The Wrong Way to Argue Against Nuclear Disarmament

Last Monday, the blog for the Weekly Standard offered an argument against President Obama’s nuclear disarmament agenda so filled with factually errors and serial inaccuracies it is amazing the magazine’s editors allowed it to run.  The post, by Mark Davis, a former speechwriter for George H.W. Bush, makes three claims in particular need of challenge:  uncritically repeating the flawed findings of a Georgetown University team about the size of China’s nuclear arsenal, misstating the conclusions of the IAEA’s most recent report on Iran, and flat-out lying about President Obama’s stated timeframe for achieving the goal of nuclear disarmament.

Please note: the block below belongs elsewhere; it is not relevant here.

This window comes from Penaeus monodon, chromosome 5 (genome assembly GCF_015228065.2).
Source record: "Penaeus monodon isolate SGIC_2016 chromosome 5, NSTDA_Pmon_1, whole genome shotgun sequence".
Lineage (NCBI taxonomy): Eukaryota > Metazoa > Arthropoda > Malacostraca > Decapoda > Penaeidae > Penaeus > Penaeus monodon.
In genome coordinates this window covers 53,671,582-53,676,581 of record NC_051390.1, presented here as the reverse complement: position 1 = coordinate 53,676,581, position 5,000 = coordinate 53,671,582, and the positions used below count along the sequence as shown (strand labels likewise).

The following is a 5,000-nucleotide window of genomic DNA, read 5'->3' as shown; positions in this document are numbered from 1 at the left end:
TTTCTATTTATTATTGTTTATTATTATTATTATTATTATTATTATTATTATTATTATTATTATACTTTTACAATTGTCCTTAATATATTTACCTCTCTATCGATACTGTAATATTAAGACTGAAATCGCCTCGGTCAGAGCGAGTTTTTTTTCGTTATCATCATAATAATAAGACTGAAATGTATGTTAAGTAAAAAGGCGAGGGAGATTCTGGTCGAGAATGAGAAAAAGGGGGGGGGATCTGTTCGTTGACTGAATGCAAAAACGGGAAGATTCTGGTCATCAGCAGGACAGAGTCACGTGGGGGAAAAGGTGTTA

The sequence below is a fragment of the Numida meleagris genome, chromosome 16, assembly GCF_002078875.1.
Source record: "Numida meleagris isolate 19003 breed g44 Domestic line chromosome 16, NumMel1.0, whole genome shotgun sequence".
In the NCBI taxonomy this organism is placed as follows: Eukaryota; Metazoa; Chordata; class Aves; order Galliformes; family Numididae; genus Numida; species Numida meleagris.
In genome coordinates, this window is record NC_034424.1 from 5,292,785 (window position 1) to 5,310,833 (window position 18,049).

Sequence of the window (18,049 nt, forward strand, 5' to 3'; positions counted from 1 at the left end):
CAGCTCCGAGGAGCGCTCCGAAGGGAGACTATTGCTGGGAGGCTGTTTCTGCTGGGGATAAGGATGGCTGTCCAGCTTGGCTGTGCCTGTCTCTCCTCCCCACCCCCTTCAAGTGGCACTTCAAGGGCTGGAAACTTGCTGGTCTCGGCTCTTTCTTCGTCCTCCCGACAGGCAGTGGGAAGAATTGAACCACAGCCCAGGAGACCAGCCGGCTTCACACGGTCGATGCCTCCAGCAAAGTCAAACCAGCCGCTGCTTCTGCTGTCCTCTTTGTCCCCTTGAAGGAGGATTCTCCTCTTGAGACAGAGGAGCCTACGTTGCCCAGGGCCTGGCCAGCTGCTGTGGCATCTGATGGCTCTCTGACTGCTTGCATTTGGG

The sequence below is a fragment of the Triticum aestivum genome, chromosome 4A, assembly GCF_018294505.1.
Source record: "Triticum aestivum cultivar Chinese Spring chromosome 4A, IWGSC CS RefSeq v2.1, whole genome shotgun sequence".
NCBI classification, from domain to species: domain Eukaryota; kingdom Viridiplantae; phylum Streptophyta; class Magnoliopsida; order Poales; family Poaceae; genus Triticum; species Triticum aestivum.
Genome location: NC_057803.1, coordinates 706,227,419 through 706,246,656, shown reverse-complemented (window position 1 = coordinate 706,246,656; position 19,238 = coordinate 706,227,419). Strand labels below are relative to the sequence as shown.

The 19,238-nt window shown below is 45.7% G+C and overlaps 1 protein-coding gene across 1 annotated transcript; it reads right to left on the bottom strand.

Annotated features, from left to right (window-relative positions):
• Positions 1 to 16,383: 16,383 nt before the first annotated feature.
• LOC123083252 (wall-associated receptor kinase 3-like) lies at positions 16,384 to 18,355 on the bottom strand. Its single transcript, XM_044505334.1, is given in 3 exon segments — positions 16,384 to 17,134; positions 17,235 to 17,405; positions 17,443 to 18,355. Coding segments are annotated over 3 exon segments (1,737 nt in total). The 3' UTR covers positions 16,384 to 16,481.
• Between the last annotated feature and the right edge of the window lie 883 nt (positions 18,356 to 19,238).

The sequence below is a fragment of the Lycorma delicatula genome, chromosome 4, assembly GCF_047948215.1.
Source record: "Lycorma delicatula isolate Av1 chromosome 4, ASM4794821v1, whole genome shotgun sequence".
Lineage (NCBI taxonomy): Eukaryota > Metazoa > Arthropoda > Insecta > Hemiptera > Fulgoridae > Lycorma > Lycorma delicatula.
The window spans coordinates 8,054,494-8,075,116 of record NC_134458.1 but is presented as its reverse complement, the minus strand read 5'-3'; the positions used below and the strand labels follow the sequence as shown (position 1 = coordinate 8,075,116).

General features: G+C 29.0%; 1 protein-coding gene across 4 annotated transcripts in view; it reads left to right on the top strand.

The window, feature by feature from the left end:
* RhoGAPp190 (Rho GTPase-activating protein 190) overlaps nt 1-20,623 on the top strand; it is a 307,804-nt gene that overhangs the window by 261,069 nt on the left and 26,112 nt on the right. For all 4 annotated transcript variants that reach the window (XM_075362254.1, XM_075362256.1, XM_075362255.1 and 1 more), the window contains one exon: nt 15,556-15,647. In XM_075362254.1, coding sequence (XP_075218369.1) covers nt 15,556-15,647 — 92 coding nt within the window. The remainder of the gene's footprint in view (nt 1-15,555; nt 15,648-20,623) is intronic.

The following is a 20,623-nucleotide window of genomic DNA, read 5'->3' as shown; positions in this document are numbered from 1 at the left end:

The Georgetown University report Davis alludes to is the one compiled by Philip Karber and a group of students that postulates it is possible that China actually possesses 3,000 nuclear warheads instead of the 200-400 it is currently estimated to have.  The report generated quite a bit of controversy even before it was released and was previously discussed on this blog here.  The main thrust of the argument is that China has constructed a series of tunnels three thousand mile in the lengths—an “Underground Great Wall”—that would be suitable for storing large numbers of nuclear warheads.  The report was met with immediate push back from many in the arms control community—including James Acton of the Carnegie Endowment, Jeffrey Lewis of the James Martin Center for Nonproliferation Studies and the blog Arms Control Wonk, Hans Kristensen of the Federation of American Scientists, and Gregory Kulacki from the Union of Concerned Scientists.  Many, though not all, of these critiques centered on China’s lack of available fissile material and how that would preclude the type of arsenal Karber’s report asserts.  Even Karber admits that he “doesn’t have the slightest idea how many [nuclear weapons] China really has,” but added his belief that neither do the arms control advocates who criticized him.  China’s nuclear arsenal may be larger than was previously believed, but the report in question provides no actual evidence that Beijing ever possessed the fissile material for the number of warheads it hypotheses are in the Chinese arsenal.